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Partner Group Works to Inform Voters About Judge’s Role

national-association-of-women-judgesThe National Association of Women Judges, a Justice at Stake partner organization, is working to inform voters in Florida about the role of a judge in the state court system. The group’s efforts were the topic of a recent WLRN report. 

“It’s not about the individual judges and whether they continue in their career. It’s about what kind of courts do we as citizens in this democracy want,” said Anna Blackburne-Rigsby, a U.S. Court of Appeals judge in Washington, D.C.

“The public should be informed about the reasons we have a third, separate branch of government. A branch that is to be above politics and above special interests,” says Florida Supreme Court Justice Barbara J. Pariente,  co-chair of the Florida Informed Voters Project.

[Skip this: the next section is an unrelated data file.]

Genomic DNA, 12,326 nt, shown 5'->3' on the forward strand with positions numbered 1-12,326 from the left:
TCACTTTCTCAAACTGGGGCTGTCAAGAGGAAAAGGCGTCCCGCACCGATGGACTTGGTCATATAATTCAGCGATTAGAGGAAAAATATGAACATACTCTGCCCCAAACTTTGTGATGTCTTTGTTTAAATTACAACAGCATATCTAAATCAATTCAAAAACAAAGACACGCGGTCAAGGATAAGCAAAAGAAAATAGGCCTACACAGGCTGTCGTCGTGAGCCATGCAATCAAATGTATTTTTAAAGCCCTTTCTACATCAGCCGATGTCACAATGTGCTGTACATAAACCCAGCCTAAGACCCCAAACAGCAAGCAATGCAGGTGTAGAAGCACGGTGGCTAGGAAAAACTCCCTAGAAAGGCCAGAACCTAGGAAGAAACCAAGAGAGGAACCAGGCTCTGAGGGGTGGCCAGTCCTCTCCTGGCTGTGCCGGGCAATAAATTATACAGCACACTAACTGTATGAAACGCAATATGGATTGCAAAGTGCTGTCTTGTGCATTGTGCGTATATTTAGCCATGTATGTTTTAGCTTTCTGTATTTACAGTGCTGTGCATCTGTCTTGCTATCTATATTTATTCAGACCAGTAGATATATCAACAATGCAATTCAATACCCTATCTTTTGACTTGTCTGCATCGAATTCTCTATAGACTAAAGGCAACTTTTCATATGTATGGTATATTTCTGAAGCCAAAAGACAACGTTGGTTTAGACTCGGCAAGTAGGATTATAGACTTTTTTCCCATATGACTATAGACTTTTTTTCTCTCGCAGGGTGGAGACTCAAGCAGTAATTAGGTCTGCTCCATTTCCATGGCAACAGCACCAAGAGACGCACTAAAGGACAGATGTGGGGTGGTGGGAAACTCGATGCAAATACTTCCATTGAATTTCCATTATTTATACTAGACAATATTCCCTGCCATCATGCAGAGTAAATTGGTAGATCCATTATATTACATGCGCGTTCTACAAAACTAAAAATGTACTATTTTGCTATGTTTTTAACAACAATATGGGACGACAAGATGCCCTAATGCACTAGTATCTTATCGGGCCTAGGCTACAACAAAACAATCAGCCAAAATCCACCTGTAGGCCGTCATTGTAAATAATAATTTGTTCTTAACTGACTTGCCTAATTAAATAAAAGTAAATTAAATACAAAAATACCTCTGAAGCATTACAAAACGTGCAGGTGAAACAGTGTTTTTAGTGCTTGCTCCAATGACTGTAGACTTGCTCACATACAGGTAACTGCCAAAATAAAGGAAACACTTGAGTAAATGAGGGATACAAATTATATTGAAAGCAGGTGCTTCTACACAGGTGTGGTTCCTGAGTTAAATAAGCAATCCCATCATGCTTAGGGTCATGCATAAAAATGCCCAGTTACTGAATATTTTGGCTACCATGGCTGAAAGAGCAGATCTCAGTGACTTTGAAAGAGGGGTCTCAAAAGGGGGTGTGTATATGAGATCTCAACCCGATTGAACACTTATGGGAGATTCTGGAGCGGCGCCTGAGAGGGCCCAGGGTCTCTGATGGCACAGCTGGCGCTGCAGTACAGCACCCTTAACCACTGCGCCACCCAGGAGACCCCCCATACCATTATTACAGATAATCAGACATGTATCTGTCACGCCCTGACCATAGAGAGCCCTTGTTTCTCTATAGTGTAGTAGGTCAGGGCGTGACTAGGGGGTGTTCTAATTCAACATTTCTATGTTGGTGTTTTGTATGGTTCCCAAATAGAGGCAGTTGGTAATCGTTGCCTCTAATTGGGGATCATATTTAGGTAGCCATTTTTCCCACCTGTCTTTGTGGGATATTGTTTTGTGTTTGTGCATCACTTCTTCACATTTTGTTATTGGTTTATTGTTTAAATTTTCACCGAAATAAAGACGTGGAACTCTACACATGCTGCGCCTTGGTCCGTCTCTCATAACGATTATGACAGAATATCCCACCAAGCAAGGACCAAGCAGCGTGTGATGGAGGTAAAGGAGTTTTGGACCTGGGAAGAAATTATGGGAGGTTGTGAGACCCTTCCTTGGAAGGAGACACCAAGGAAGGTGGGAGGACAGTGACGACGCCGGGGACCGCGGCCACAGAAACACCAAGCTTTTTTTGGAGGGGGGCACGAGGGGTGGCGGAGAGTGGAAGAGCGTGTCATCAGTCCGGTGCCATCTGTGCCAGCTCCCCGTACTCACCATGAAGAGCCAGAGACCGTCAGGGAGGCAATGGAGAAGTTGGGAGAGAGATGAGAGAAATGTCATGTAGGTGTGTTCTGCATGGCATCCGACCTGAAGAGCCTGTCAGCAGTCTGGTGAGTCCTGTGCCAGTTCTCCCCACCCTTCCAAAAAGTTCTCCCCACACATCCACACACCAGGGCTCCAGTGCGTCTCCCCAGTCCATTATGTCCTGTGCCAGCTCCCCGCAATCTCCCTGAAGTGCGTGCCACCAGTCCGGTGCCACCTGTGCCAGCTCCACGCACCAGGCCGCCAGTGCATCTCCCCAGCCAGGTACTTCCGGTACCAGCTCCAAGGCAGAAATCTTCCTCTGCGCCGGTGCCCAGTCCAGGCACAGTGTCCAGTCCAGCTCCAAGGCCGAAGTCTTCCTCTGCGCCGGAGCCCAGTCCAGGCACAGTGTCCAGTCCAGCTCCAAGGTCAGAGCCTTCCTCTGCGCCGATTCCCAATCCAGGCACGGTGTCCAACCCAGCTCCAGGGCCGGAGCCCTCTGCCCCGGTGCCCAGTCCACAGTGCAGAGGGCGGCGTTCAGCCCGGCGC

On Election Day, Florida voters will decide whether to retain 22 District Court of Appeal judges.

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American Judicature Society to Dissolve; JAS Voices Sadness

The American Judicature Society has announced that after 101 years of work to protect the integrity of the American justice system, it will close its doors. Justice at Stake Executive Director Bert Brandenburg made the following statement on Tuesday:

“A century ago, AJS helped light the fuse for decades of reform and progress designed to make our democracy better by keeping our courts strong, fair and independent.  We salute all of the AJS staff, directors, and faithful supporters who have worked so hard over the years to make our society better.  We are very sad to see the organization close, but its legacy will inspire all of us who work to keep courts fair and free of political influence.   In a democracy, public vigilance is essential to maintaining fair and impartial courts: Justice at Stake pledges to redouble its efforts to educate and advocate for this critical pillar of our democracy.”  Read more